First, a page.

Taking Online Surveys for Money

By - August 25, 2012

We've all seen the claims, which are usually something like this: You can make money doing surveys online! It's fun and easy!

Yes, you can take surveys for money -- or something close to money. I can say this with certainty because I have now done it. I like to try out these odd ways to make cash from time to time, so I signed up on a site that lists all the best survey-taking companies online. Then I signed up at the individual survey company websites and started to get messages like this in my email regularly:

You've got a survey waiting!

Let them wait. It wasn't that it was an outright scam, but it is not as easy to get paid as the promoters claim. To start with, with most of these companies you don't get cash directly. You get points that can be redeemed for gift cards. Some offer cash, although that's usually through your Paypal account, so you'll need to open one if you haven't already.

But that's if you even get paid at all. In many cases -- make that most of the time -- you will start a survey and then a screen will come up to tells you you don't meet the qualifications or the survey quota is full. In those cases you will get a contest entry or something similarly worthless as a consolation prize for wasting your time.

Consider surveysavvy.com, for example. I just received an offer from them to take a survey that will take an estimated five minutes and pays $1 (they are one of the few that specify an amount of money rather than points). I will not bother with this one, because every time I've started one I've been excluded after taking the "preliminary" part.

Perhaps i-say.com is the worst in this respect. I believe I have started seven or more surveys with them and have never been able to complete one. Of course it could just be my particular characteristics. So if you are 48, male, and not in debt, and don't have medical problems, don't waste your survey-taking time on i-say.com, or you'll see this quite often:

It appears that a sufficient number of respondents with a similar profile have already completed this study, or that your profile does not exactly match our needs for this study. We apologize for the inconvenience. To thank you for your time - 5 reward points will be added to your account and you have received an entry into the $5,000 monthly Click Draw.

Of course there is no way to know what the real value of these drawings are. Consider this offer from a few days ago from npdor.com:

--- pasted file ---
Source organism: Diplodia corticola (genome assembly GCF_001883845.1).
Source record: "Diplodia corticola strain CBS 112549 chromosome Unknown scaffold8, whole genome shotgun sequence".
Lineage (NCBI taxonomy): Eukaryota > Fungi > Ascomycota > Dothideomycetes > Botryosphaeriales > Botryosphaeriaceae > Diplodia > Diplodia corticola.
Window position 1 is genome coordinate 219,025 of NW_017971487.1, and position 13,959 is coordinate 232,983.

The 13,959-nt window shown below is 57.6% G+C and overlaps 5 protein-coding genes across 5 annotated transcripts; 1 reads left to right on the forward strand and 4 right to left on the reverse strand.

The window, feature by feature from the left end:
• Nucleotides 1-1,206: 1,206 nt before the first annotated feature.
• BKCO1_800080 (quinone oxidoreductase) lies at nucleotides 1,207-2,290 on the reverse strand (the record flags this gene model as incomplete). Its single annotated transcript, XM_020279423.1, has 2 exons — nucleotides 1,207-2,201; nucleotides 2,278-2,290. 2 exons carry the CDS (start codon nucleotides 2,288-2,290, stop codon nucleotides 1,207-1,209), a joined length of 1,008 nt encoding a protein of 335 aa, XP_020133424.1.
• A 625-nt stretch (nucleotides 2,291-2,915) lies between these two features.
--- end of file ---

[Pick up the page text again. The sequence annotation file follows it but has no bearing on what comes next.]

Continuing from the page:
Upon completing this survey, you will earn all of the following:

- 25 SweepLand® points, which can be used as entries into a variety of exciting sweepstakes;
An increase in your Survey Points Booster status -- you'll receive 50 points for your next completed survey.

- A chance to instantly win up to $500 cash, or up to 500 SweepLand bonus points!

- An automatic entry into our monthly drawing for five $1,000 cash prizes!

What does any of that mean? They don't mention how many entries there are in any of the drawings, so how would we know if it is worth anything? They might do a drawing once annually and have thousands of people in each, making it unlikely that you'll ever get anything. One survey site does specify that they draw 50 names for a $10 prize each, but they do not say how many people are entered.

As for the points, each company does that part a bit differently. For example, at MySurvey.com you need 1,000 points to get a $10 gift card. That's how it looks at first, anyhow. But when I tried to redeem my points at 1,030 I discovered that almost all the cards require 1,100 points.

I had to wait a day to take two more surveys, and then I got a $10 card for Carrabba's Italian Grill sent to me. We eat out quite a bit, so this is like cash for myself, but I better enjoy that food since it took me about five or six hours of answering questions about health issues and my impressions of various sodas and consumer electronics to get enough to pay for half of a meal.

MySurvey.com is the best I found, by the way, which is depressing. I don't expect to make a penny from any of the others; it would just take too long to accumulate points from the occasional survey I might complete.

But perhaps there are other benefits. Due perhaps to answering "yes" to "Do you ever feel sad?" on one survey, I was invited to participate as a human guinea pig in a trial for a new depression medication. They would have paid me $50 each time I went to the doctor (and paid for the doctor and medication, of course), but I declined.

Make money with surveys? Don't count on it.

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